Not to say that your question is a “bad” question (and especially considering that it is coming from you, it is actually a very good question), but there is no need to attempt to insert your question as any type of answer to my very different question.

        1. Why do you think a remand would be “better”?

          The reason that Promega gets nothing is not because the district court applied the wrong law. The district court already saw the problem with Promega’s lumping of infringing acts and ruled on it. There’s no remand by the CAFC to the district court because the issue’s already been dealt with below.

  3. At trial, Promega had presented world-wide sales numbers – that included both infringing USA kits and the UK kits (component-export elements) in a way that both the district court and now the appellate panel argue waived its right to obtain particularized damages under 271(a)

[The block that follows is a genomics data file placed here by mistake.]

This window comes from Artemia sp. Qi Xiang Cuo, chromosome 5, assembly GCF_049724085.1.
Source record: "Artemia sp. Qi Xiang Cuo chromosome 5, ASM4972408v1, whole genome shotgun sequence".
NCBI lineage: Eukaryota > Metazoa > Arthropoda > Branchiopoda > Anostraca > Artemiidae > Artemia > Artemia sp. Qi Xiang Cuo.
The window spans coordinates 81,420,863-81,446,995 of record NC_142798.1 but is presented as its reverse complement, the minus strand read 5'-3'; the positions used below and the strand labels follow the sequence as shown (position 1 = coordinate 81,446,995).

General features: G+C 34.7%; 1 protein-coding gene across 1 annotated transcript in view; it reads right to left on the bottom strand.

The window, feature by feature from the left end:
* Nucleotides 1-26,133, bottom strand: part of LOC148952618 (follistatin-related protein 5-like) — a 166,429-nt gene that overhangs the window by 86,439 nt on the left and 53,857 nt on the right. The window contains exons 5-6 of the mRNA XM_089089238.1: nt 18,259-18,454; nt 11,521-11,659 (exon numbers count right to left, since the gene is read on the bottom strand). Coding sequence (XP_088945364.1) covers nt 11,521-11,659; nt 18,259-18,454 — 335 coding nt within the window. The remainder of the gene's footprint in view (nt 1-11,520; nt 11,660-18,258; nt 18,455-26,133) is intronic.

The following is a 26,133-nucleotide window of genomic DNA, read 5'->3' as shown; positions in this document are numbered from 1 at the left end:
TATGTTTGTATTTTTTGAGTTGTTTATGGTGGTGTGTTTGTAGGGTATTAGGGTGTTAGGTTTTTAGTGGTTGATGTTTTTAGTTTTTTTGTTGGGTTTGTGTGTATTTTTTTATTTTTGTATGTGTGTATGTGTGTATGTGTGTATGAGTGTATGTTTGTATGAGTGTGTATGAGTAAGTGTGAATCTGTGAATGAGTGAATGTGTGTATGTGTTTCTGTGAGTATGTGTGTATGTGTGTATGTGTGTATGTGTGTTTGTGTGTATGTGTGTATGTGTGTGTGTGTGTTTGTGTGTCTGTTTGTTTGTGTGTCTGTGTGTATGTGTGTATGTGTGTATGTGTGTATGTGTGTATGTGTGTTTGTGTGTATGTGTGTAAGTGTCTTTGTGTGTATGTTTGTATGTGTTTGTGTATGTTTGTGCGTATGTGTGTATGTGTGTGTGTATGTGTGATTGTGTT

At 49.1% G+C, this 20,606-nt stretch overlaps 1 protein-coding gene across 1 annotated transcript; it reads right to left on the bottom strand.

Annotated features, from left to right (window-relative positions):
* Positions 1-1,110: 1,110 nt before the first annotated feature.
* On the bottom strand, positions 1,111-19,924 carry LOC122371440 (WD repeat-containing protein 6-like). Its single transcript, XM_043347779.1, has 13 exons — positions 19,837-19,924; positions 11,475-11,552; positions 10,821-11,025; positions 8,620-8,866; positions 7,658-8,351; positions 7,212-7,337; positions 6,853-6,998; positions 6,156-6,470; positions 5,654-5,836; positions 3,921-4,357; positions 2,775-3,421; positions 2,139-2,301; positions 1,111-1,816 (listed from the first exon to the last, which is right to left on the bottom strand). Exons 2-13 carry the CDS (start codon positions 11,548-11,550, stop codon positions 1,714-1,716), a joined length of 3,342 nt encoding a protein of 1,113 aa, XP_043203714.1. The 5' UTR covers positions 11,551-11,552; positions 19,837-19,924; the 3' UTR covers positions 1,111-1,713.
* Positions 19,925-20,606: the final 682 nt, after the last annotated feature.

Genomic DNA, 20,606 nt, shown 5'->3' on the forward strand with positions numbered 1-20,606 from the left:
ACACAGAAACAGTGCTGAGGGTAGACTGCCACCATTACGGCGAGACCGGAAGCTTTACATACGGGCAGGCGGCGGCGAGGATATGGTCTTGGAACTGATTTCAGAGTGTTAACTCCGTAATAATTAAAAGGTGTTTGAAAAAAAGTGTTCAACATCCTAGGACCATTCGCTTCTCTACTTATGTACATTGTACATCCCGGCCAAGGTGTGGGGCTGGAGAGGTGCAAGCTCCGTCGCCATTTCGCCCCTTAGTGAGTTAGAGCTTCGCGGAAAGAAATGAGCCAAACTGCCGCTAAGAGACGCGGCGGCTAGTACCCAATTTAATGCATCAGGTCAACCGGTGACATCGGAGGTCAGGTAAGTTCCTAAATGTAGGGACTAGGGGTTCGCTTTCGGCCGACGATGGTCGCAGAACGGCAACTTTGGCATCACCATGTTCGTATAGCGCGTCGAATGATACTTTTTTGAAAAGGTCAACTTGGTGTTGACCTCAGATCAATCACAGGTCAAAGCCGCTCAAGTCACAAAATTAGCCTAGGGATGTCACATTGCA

Any guesses as to why this was done? Seems incredibly strange for Promega to have failed to break these numbers down but apparently they didn’t. Were they being protective of their sales strategery or something like that?

    1. Under the prior law, it wasn’t necessary to break it down. Not sure how many patent trials you’ve been through, but they are very time pressured and no one wants to put on evidence of all possible breakdowns of damages for every version of a product – and not jury wants to hear it.

      Can you imagine a trial against Samsung for every version of an android phone and every version of installed software in order to anticipate a change in the law to preserve the evidence?

      Remand should have been ordered to allow the breakdown of damages.

      1. Yes I can imagine that. Odd that you can’t but tiny imaginations are par for the course among the eternally confused maximalist set.

        We’re talking about two different kits here, presumably sold at different prices for different profits. Of course you break it down for damages.

        Promega has some cr@p attorneys working for them. No doubt about that.

        1. Your response is quite enlightening to how much patent trial experience you have…

          1. Ray,

            I believe the appropriate emoticon to have included with your post would have been: